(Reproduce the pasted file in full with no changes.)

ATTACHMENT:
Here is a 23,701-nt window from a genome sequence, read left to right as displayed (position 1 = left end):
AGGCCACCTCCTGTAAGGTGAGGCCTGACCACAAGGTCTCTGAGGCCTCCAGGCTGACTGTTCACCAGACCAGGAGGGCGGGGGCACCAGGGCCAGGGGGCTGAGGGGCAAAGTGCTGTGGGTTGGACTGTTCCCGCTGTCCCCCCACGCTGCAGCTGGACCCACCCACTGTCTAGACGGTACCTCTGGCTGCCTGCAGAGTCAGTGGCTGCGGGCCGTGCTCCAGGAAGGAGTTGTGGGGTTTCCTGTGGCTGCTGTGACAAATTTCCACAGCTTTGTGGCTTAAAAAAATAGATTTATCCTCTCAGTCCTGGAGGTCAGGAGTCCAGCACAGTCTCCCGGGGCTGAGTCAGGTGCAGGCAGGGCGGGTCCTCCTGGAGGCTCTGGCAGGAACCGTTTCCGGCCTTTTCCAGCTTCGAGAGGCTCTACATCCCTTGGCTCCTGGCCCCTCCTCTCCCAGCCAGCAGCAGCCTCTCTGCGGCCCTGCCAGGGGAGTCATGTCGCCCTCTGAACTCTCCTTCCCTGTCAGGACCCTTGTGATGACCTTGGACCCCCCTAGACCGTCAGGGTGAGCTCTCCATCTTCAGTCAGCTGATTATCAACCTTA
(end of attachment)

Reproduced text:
Here is a 23,701-nt window from a genome sequence, read left to right as displayed (position 1 = left end):
AGGCCACCTCCTGTAAGGTGAGGCCTGACCACAAGGTCTCTGAGGCCTCCAGGCTGACTGTTCACCAGACCAGGAGGGCGGGGGCACCAGGGCCAGGGGGCTGAGGGGCAAAGTGCTGTGGGTTGGACTGTTCCCGCTGTCCCCCCACGCTGCAGCTGGACCCACCCACTGTCTAGACGGTACCTCTGGCTGCCTGCAGAGTCAGTGGCTGCGGGCCGTGCTCCAGGAAGGAGTTGTGGGGTTTCCTGTGGCTGCTGTGACAAATTTCCACAGCTTTGTGGCTTAAAAAAATAGATTTATCCTCTCAGTCCTGGAGGTCAGGAGTCCAGCACAGTCTCCCGGGGCTGAGTCAGGTGCAGGCAGGGCGGGTCCTCCTGGAGGCTCTGGCAGGAACCGTTTCCGGCCTTTTCCAGCTTCGAGAGGCTCTACATCCCTTGGCTCCTGGCCCCTCCTCTCCCAGCCAGCAGCAGCCTCTCTGCGGCCCTGCCAGGGGAGTCATGTCGCCCTCTGAACTCTCCTTCCCTGTCAGGACCCTTGTGATGACCTTGGACCCCCCTAGACCGTCAGGGTGAGCTCTCCATCTTCAGTCAGCTGATTATCAACCTTA